1 December 2011

Marshall Crenshaw & the Les Paul Trio at the Iridium

Marshall Crenshaw & the Les Paul Trio at the Iridium

Les Paul Trio

We had intended to turn up to see Duke Robillard but accidentally turned up to a Jazz band.  Duke Robillard was the next night.  Fortunately, they were very good indeed.

Marshall Crenshaw & the Les Paul Trio at the Iridium

Les Paul Trio

As well as that, the audience was quite small and we were able to sit very close to the band.

Marshall Crenshaw & the Les Paul Trio at the Iridium

Les Paul Trio with Marshall Crenshaw on the right

Les Paul invented the solid bodied electric guitar which was eventually commercialised as the Gibson Les Paul.  He also invented overdubbing (multi-track recording) and a number of techniques that later became influential in Blues and rock.

Marshall Crenshaw & the Les Paul Trio at the Iridium

Marshall Crenshaw & the Les Paul Trio

Les Paul was primarily a Jazz musician.  For many years he played every Monday night at the Iridium Club up until his death in 2009.  There are obviously more than three people here but I think it includes two of the trio who played with Les Paul.

31 October 2011

#Occupy Wall Street!

Occupy Wall St, Zuccotti Square

Occupy Wall St, Zuccotti Park

On the 31st of October we visited Zuccotti Park, the focus of the Occupy Wall Street movement, still fully in place at this time.   The occupation had begun a little over a month earlier, on the 17th of September.  A fortnight after our visit, the police would clear all protestors from the park.

Occupy Wall St, Zuccotti Square

Occupy Wall St, Zuccotti Park

The Occupy Movement is remarkable as a practical exercise in anarchy.   There is a commitment to non-violent action and collective decision-making with no leadership and no hierarchy.

The people who gathered in Zuccotti Park were open and inclusive and provided food and shelter to all comers.  One unanticipated though predictable consequence was that they became a magnet for people such as the homeless and the mentally ill who Society has largely abandoned.  They did what they could to assist those people but they did not set out to be a welfare group and this often made political coordination more difficult.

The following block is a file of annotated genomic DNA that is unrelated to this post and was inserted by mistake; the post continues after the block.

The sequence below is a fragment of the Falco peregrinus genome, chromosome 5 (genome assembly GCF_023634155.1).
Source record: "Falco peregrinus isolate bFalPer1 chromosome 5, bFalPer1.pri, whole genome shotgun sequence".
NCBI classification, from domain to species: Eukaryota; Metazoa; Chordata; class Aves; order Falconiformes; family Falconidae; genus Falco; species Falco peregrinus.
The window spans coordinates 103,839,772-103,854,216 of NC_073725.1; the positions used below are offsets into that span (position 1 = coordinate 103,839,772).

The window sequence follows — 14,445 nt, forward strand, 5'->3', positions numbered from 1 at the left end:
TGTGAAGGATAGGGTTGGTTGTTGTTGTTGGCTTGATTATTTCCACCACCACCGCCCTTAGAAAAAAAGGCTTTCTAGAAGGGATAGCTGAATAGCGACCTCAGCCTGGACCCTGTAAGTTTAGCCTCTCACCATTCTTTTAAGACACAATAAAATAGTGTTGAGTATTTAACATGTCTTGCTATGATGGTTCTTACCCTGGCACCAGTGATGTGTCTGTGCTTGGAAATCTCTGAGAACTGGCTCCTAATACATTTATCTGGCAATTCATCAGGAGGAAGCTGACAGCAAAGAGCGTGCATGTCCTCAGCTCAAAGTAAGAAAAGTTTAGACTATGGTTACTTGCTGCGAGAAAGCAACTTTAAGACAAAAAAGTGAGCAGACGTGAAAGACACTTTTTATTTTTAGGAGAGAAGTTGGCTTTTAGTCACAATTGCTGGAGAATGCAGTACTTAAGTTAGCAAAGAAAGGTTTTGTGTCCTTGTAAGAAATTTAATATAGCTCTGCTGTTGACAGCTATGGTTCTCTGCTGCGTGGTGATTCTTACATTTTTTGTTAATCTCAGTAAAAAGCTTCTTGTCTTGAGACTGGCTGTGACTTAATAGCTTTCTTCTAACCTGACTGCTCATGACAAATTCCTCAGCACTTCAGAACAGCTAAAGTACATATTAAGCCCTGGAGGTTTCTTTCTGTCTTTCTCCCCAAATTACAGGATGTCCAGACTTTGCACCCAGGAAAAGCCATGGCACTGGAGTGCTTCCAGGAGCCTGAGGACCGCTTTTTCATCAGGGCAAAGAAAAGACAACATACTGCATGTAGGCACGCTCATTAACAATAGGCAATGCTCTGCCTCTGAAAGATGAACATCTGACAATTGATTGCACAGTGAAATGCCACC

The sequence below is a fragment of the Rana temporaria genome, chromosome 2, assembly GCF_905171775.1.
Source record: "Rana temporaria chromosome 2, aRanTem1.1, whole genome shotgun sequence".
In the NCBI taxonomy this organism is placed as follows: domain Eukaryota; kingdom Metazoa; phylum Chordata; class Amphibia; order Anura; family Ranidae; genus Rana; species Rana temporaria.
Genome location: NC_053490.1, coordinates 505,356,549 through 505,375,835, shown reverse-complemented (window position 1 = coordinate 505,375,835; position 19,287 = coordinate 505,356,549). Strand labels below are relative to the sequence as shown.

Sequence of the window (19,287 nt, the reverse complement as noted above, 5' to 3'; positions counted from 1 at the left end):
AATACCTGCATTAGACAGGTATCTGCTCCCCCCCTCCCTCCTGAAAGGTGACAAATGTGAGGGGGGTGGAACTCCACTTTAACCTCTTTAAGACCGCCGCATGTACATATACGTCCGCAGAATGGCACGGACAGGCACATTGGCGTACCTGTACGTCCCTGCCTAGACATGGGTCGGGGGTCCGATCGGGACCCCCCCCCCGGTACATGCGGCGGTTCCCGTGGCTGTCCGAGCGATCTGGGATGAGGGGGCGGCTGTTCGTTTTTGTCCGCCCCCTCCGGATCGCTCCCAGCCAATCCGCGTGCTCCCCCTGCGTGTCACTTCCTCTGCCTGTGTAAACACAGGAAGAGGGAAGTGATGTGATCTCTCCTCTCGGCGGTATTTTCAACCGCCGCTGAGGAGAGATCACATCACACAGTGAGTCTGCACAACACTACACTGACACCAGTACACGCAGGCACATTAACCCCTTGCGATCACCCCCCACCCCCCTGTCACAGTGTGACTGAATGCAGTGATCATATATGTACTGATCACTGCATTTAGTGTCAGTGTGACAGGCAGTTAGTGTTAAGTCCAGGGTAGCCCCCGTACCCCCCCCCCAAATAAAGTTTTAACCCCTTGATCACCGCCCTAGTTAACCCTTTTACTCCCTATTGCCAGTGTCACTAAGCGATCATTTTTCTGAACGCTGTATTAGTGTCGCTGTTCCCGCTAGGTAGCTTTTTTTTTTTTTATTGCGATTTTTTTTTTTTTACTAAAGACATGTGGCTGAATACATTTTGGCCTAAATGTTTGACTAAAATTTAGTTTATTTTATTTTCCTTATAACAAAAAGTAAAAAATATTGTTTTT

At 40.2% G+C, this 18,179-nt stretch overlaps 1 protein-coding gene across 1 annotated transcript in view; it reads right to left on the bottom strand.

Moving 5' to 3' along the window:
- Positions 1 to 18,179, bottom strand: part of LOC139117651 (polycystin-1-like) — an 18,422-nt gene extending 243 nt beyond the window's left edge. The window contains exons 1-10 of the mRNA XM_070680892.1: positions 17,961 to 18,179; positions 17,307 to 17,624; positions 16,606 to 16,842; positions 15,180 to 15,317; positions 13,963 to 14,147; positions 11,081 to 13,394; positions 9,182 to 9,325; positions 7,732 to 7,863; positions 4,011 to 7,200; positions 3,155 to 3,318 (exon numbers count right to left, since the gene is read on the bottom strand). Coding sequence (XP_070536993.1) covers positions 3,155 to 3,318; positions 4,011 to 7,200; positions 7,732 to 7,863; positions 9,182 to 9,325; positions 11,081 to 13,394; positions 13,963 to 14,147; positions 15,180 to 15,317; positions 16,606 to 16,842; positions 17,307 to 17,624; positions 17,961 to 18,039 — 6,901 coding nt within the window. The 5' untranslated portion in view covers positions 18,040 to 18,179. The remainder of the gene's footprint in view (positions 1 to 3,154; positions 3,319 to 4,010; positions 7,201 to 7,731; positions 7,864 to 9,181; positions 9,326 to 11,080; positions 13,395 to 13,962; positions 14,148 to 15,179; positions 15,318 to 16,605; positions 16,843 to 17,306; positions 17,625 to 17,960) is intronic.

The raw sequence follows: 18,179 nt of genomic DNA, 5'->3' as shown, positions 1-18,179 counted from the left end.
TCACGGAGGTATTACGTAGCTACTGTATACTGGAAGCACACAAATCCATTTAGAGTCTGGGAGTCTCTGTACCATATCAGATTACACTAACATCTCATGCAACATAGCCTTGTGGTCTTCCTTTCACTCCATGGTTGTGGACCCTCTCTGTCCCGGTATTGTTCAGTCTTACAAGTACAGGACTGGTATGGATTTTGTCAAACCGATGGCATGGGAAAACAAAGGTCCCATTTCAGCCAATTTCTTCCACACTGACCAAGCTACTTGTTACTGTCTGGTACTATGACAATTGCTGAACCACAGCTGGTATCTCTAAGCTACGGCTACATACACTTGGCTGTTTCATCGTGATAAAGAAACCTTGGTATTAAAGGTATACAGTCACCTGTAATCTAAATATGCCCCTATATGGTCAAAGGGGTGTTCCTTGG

Occupy Wall St, Zuccotti Square

Occupy Wall St, Zuccotti Park

“We are the 99%” is the clarion call of the Movement.  It refers to the vast inequality of income and opportunity in the United States in particular and Western societies in general.  It is an issue of key relevance to the vast majority of people.

Occupy Wall St, Zuccotti Square

Occupy Wall St, Zuccotti Park

The website Occupy Together also lists other key issues including excessive influence purchased by large corporations, student debt, home foreclosures due to irresponsible practices of banks, “too big to fail” banks, profiteering of private institutions in healthcare, a living wage to the 99% and budget cuts affecting the 99%.

Occupy Wall St, Zuccotti Square

Occupy Wall St, Zuccotti Park – Stencil for application to T-shirts

Starting here in Zuccotti Square, the movement spread across the world to 95 cities in 82 countries, with numerous Occupy camps such as this one.  Though all the camps are now gone, they had considerable political impact and the movement continues in other ways.

Occupy Wall St, Zuccotti Square

Occupy Wall St, Zuccotti Park – The tent city, with elements of Halloween

The USA has the most unequal income distribution of any developed country, far worse than the best examples of Japan and the Scandinavian countries.  In the early 1970s, the top 1% of earners in the US earned less that 10% of national income; by 2007 this proportion had risen to nearly 25%.  The contrast is even greater in terms of wealth.  The top 1% own 43% of US wealth, while the bottom 80% own 7% only.

Source:  Wikipedia

Source: Wikipedia

We can see a peak in this graph for the share of the top 1% in US income in 2007, just before the global financial crisis.   Tellingly, the previous peak was in 1928, just before the Great Depression and there has been a long fall and a sharp rise since then.

Occupy Wall St, Zuccotti Square

Occupy Wall St, Zuccotti Park.
(It is worthwhile clicking on this image to see it larger. There are many curious details).

Currently the top marginal tax rate in the US is 35% but it was not ever thus.  At the end of the Second World War it reached a high of 94%.   Through the Truman, Eisenhower and Kennedy years it stayed at 77%.  Even in 1972 when the top marginal rate was still 70%, the unsuccessful Democratic candidate George McGovern was alerting the electorate to the fact that over a certain level of income, effective payment of taxation actually declined.  By the end of the Reagan era the top marginal tax rate had declined to 28% and then it  recovered somewhat to 39.6% during the Clinton years.  Recent Republican Presidential candidate Mitt Romney provided a dramatic example of the extent to which very wealthy people can avoid taxation.  He declared that he paid 13% in taxation as though this was a virtuous level of contribution to the US economy & people and even then he was highly evasive.

New York

Building at the edge of Zuccotti Park